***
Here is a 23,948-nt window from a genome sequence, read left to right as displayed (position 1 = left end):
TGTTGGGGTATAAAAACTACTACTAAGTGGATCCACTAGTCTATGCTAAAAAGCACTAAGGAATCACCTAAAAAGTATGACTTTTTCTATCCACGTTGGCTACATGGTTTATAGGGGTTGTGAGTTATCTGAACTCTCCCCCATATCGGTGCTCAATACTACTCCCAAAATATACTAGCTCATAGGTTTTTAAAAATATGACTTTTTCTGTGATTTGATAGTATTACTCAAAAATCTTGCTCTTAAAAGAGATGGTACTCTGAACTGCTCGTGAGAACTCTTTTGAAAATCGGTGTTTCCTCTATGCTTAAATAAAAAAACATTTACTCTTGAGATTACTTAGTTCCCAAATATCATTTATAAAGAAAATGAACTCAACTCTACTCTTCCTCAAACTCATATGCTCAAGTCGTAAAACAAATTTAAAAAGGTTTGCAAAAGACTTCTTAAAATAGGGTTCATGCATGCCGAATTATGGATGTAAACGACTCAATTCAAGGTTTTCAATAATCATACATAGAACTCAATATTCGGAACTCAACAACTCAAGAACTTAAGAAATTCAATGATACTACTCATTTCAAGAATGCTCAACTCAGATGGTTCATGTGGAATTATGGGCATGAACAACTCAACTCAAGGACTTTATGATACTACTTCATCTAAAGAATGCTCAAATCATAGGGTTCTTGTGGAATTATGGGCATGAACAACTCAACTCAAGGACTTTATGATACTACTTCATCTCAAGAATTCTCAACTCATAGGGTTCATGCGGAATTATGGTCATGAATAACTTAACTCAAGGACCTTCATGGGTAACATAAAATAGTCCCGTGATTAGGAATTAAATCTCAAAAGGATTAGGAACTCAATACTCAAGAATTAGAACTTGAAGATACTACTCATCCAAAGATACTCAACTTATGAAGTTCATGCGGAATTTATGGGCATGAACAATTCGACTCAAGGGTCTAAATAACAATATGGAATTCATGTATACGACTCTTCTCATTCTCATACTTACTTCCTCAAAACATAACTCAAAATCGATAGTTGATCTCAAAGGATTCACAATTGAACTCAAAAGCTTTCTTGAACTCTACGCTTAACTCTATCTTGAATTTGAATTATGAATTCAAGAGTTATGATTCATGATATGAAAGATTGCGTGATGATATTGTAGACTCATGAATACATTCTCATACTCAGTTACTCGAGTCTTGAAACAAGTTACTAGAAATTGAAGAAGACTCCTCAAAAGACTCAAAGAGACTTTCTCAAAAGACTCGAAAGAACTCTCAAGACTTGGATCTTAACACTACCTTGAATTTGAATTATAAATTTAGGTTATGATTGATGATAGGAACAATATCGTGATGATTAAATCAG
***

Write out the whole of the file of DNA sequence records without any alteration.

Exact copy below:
Here is a 23,948-nt window from a genome sequence, read left to right as displayed (position 1 = left end):
TGTTGGGGTATAAAAACTACTACTAAGTGGATCCACTAGTCTATGCTAAAAAGCACTAAGGAATCACCTAAAAAGTATGACTTTTTCTATCCACGTTGGCTACATGGTTTATAGGGGTTGTGAGTTATCTGAACTCTCCCCCATATCGGTGCTCAATACTACTCCCAAAATATACTAGCTCATAGGTTTTTAAAAATATGACTTTTTCTGTGATTTGATAGTATTACTCAAAAATCTTGCTCTTAAAAGAGATGGTACTCTGAACTGCTCGTGAGAACTCTTTTGAAAATCGGTGTTTCCTCTATGCTTAAATAAAAAAACATTTACTCTTGAGATTACTTAGTTCCCAAATATCATTTATAAAGAAAATGAACTCAACTCTACTCTTCCTCAAACTCATATGCTCAAGTCGTAAAACAAATTTAAAAAGGTTTGCAAAAGACTTCTTAAAATAGGGTTCATGCATGCCGAATTATGGATGTAAACGACTCAATTCAAGGTTTTCAATAATCATACATAGAACTCAATATTCGGAACTCAACAACTCAAGAACTTAAGAAATTCAATGATACTACTCATTTCAAGAATGCTCAACTCAGATGGTTCATGTGGAATTATGGGCATGAACAACTCAACTCAAGGACTTTATGATACTACTTCATCTAAAGAATGCTCAAATCATAGGGTTCTTGTGGAATTATGGGCATGAACAACTCAACTCAAGGACTTTATGATACTACTTCATCTCAAGAATTCTCAACTCATAGGGTTCATGCGGAATTATGGTCATGAATAACTTAACTCAAGGACCTTCATGGGTAACATAAAATAGTCCCGTGATTAGGAATTAAATCTCAAAAGGATTAGGAACTCAATACTCAAGAATTAGAACTTGAAGATACTACTCATCCAAAGATACTCAACTTATGAAGTTCATGCGGAATTTATGGGCATGAACAATTCGACTCAAGGGTCTAAATAACAATATGGAATTCATGTATACGACTCTTCTCATTCTCATACTTACTTCCTCAAAACATAACTCAAAATCGATAGTTGATCTCAAAGGATTCACAATTGAACTCAAAAGCTTTCTTGAACTCTACGCTTAACTCTATCTTGAATTTGAATTATGAATTCAAGAGTTATGATTCATGATATGAAAGATTGCGTGATGATATTGTAGACTCATGAATACATTCTCATACTCAGTTACTCGAGTCTTGAAACAAGTTACTAGAAATTGAAGAAGACTCCTCAAAAGACTCAAAGAGACTTTCTCAAAAGACTCGAAAGAACTCTCAAGACTTGGATCTTAACACTACCTTGAATTTGAATTATAAATTTAGGTTATGATTGATGATAGGAACAATATCGTGATGATTAAATCAG